Month: November 2017

The Widow’s Mite

Brian Fahy’s reflection on ‘The Widow’s Mite’ reminds us “to give what I have, however little it seems. It will be the more in God’s eyes.”
…. “This is a Christian truth. Every human being, every life is important: important to oneself first of all, important to God most of all, and important for all of us to learn.”

A ‘Great Principle’ betrayed and belittled?

We carry reports of the bishops’ conference in the U.S. approving liturgical texts according the the no longer approved ‘Liturgiam authenticam’ and the bishops’ conference of England & Wales refusing to review the ‘new missal’ and seeming to again surrender their authority in such matters to the Congregation for the Discipline of the Sacraments and Divine Worship.
In the context of these reports Mattie Long wonders “With the New Zealand conference of bishops being the only one so far that seems willing to grasp the nettle of beginning to do something to rectify the absolute mess that is the ‘new Missal’, we can only wonder what is preventing others from taking their courage in their hands and responding to the authority and challenge that is presented them in the’ “Great Principle” of Francis.”

The War against Francis

Brendan Hoban, in his Western People column, writes about tensions that exist in church.
“While the big battle – and battle it is – is going on in Rome, there are more minor skirmishes taking place at national, diocesan and parish level, between those convinced of the need to introduce sweeping changes in the Church’s laws and practices and those holding on grimly to the past.”
“It is difficult to see how there can be any agreement between sides that are mutually and diametrically opposed to one another – sometimes to the point of bitterness – and every reforming effort by Francis is being fought tooth and nail, even reforms that are necessary for the very survival of the faith in parishes all over the world.”

Presider’s Page for 19 November (Ordinary Time 33)

The beginning of the Advent season is coming closer, and the Liturgy invites us to look further into the future, towards the end of time, to be ready when the Day of the Lord comes. Today’s gathering will help us on our way, by teaching us how to live and giving us food for the journey.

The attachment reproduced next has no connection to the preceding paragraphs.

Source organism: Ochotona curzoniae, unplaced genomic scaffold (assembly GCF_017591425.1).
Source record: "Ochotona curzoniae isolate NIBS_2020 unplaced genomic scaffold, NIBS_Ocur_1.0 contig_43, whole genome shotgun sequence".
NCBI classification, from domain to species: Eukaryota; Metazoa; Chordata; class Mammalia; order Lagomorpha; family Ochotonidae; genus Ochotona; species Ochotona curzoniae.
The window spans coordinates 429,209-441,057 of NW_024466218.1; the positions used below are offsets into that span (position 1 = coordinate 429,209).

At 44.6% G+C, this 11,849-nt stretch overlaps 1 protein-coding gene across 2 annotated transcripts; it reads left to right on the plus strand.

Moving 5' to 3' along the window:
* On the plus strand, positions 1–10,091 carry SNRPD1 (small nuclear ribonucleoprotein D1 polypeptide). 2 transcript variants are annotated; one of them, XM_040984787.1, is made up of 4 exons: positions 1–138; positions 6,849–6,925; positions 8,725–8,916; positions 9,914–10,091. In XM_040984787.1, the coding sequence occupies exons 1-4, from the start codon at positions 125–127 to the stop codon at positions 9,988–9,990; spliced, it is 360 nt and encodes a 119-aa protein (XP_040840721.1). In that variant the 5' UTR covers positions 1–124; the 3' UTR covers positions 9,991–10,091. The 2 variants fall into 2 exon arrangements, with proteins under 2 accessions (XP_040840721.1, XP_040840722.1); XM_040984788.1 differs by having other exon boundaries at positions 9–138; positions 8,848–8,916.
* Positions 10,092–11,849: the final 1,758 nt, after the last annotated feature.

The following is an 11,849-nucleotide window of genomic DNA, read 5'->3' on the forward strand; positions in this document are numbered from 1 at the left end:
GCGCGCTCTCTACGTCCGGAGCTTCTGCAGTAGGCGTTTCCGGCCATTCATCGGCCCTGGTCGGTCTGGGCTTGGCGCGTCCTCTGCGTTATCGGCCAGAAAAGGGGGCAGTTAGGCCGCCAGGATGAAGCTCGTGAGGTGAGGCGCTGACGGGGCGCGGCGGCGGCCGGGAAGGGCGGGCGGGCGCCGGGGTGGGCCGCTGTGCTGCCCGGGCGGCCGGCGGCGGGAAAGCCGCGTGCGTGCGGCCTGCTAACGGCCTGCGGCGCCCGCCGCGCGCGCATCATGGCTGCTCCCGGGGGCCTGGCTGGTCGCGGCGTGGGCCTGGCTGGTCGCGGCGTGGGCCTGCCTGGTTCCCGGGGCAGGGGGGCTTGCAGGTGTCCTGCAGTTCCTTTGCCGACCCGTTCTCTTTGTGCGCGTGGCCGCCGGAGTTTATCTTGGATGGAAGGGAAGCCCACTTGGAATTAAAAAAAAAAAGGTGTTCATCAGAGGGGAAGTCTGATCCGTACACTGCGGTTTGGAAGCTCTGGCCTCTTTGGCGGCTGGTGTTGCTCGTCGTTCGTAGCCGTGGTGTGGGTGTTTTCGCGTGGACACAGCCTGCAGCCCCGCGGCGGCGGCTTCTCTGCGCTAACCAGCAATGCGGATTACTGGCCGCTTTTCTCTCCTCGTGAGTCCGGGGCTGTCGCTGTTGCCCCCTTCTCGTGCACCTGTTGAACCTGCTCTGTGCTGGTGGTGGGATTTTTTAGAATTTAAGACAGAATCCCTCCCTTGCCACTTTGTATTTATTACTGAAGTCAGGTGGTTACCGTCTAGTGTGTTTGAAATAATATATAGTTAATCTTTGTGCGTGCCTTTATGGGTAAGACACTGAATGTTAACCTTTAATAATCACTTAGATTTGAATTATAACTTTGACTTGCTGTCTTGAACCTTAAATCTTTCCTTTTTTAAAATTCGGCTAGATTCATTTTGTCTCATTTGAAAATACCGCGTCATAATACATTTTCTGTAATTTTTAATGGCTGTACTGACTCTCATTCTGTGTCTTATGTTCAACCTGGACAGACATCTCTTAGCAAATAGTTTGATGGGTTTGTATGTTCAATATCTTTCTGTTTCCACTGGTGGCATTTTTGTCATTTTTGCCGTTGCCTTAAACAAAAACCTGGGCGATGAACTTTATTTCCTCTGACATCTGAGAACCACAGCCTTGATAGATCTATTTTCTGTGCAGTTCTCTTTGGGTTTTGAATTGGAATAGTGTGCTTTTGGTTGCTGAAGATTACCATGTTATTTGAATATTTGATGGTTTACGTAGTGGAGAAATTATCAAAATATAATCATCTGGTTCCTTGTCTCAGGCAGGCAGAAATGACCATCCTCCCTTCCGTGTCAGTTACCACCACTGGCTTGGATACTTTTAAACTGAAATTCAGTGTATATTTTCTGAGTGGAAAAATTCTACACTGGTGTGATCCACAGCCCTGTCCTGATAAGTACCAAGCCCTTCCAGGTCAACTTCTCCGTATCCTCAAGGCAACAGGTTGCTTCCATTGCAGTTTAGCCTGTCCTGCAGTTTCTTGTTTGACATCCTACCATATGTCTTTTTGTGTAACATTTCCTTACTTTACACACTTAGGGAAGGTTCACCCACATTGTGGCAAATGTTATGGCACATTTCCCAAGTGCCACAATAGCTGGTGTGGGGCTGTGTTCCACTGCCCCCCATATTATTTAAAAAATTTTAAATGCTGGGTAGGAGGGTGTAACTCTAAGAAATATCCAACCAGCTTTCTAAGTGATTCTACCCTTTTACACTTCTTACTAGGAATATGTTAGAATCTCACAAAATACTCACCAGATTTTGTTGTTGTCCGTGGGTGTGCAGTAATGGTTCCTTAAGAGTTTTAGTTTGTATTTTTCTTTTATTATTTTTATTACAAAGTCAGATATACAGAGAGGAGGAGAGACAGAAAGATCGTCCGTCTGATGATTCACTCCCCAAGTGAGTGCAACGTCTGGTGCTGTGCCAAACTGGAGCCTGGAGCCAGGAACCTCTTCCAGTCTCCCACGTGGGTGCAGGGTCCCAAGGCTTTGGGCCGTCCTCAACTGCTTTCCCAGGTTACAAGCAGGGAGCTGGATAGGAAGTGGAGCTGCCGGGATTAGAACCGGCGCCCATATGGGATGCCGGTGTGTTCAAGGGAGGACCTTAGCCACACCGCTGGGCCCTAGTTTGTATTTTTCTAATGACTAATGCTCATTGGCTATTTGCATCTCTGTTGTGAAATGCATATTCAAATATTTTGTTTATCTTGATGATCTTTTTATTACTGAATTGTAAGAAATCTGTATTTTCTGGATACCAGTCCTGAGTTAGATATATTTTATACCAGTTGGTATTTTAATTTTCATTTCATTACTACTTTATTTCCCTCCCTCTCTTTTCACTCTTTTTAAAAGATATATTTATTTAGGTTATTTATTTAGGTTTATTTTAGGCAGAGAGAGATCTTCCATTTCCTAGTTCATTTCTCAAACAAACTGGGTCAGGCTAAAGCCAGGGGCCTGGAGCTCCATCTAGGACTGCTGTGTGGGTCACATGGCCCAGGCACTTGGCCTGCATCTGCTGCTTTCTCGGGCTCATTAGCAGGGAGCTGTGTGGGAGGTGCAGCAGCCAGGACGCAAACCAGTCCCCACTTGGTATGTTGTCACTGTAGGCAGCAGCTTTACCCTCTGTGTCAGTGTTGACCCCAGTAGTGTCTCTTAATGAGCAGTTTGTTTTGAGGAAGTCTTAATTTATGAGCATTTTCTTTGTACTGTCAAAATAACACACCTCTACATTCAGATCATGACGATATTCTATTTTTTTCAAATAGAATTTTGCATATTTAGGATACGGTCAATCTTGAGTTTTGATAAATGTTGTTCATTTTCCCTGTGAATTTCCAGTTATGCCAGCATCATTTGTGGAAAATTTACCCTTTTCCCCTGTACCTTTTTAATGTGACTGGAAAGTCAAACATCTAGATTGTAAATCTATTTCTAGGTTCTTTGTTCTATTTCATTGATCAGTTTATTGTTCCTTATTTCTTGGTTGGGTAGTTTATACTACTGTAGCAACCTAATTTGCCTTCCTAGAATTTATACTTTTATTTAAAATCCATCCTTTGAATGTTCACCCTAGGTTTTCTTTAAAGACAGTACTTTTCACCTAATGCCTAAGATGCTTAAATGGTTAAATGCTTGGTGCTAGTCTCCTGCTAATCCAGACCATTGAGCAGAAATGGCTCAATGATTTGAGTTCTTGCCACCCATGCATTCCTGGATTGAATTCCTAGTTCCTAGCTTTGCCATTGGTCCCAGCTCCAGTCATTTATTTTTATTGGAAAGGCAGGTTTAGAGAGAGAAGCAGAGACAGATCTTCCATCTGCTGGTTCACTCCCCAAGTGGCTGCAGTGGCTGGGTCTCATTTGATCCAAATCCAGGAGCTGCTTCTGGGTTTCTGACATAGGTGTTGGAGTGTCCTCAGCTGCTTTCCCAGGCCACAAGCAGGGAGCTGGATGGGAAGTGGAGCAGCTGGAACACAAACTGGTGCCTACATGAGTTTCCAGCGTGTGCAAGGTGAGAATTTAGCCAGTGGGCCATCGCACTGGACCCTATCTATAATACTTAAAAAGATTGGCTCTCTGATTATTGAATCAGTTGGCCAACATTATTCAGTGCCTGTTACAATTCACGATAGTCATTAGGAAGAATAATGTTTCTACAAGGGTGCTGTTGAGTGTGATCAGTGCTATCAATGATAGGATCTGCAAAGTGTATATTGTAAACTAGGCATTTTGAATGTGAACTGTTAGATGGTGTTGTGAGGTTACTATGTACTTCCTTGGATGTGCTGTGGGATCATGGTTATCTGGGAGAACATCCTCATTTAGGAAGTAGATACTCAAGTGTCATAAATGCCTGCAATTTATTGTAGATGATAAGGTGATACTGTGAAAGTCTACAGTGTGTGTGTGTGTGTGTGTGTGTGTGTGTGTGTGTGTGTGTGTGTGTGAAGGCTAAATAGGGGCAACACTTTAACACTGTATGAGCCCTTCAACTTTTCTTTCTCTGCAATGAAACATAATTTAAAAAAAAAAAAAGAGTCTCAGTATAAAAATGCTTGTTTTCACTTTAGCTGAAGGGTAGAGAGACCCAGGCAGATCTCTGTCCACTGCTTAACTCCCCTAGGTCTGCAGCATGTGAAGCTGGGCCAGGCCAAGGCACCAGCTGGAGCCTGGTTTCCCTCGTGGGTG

• Today has been designated by Pope Francis as the first-ever “WORLD DAY OF THE POOR”

The Grace of Change

Gabriel Daly, on his ninetieth birthday, looks back at tumultuous change in the church.
Our best wishes to Gabriel on his birthday and our thanks for his permission to publish this article.
Thanks as well to Brendan Walsh, Editor of the Tablet, for permission to include this article on our site. It was first published in the 18 November edition of The Tablet.

The Church in Dublin: where will it be in ten years?

Dublin Diocese’s website has published the speaking notes of Archbishop Diarmaid Martin’s talk at the Patrick Finn Lecture Series given at Saint Mary’s Haddington Road, 16th November 2017.
Archbishop Martin made some very interesting points:
” ….. will involve new forms of priestly presence within faith communities in the changing future of Ireland.”
“How do we reach out in a new way to people where they are and create a desire among them to deepen their understanding of Christian message?”
“What are the factors that alienate people from the Church structures of today?  Probably the most significant negative factor that influences attitudes to the Church in today’s Ireland is the place of women in the Church.  Next would be the ongoing effect of the scandals of child sexual abuse.”
“A survey of young people’s attitude to parish was carried out in the Dublin diocese …. The report was one of the most disappointing documents that I read since becoming Archbishop.  Young people felt unwelcome in parishes.”
“But the fate of the Christian is more likely to be that of marginalization rather than martyrdom.”
“Why am I still optimistic?  Irish society is still permeated with elements of faith.  Residual faith, however, is probably more fragile in an indifferent world than in a world of hostility.   There are deeper elements of goodness and idealism and generosity among young people but despite years of Catholic education, they do not seem to have been truly touched by the knowledge of the person of Jesus Christ.”

Life and Death Struggle of the Australian Catholic Church

Peter Johnstone is President of Catholics for Renewal, an organisation with many supporters who are committed Catholics determined to seek reform of the dysfunctional governance of the Catholic Church institution.
He wrote on https://johnmenadue.com about the Australian Church in the context of the wait for the final report from the Royal Commission into Institutional Responses to Child Sexual Abuse. He stated that “Only those in blind denial could fail to realise that the Catholic Church in Australia is now in the midst of a massive and existential crisis.”

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